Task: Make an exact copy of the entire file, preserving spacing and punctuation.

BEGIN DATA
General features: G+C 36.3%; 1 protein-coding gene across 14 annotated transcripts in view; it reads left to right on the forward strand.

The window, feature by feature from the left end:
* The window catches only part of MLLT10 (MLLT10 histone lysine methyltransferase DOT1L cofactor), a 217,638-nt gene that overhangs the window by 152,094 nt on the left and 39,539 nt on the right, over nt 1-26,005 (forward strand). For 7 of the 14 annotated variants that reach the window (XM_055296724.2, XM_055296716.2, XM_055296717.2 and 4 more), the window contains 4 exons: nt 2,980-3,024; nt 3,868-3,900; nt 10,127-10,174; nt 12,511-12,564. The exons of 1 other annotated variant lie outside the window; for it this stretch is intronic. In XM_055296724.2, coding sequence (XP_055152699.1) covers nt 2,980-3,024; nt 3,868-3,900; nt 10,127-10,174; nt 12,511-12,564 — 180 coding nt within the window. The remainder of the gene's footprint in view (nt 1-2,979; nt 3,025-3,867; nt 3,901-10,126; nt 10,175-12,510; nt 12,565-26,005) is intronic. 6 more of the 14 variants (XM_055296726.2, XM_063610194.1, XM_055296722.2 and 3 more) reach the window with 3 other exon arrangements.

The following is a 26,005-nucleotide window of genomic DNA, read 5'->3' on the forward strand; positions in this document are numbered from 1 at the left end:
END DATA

General features: G+C 36.3%; 1 protein-coding gene across 14 annotated transcripts in view; it reads left to right on the forward strand.

The window, feature by feature from the left end:
* The window catches only part of MLLT10 (MLLT10 histone lysine methyltransferase DOT1L cofactor), a 217,638-nt gene that overhangs the window by 152,094 nt on the left and 39,539 nt on the right, over nt 1-26,005 (forward strand). For 7 of the 14 annotated variants that reach the window (XM_055296724.2, XM_055296716.2, XM_055296717.2 and 4 more), the window contains 4 exons: nt 2,980-3,024; nt 3,868-3,900; nt 10,127-10,174; nt 12,511-12,564. The exons of 1 other annotated variant lie outside the window; for it this stretch is intronic. In XM_055296724.2, coding sequence (XP_055152699.1) covers nt 2,980-3,024; nt 3,868-3,900; nt 10,127-10,174; nt 12,511-12,564 — 180 coding nt within the window. The remainder of the gene's footprint in view (nt 1-2,979; nt 3,025-3,867; nt 3,901-10,126; nt 10,175-12,510; nt 12,565-26,005) is intronic. 6 more of the 14 variants (XM_055296726.2, XM_063610194.1, XM_055296722.2 and 3 more) reach the window with 3 other exon arrangements.

The following is a 26,005-nucleotide window of genomic DNA, read 5'->3' on the forward strand; positions in this document are numbered from 1 at the left end: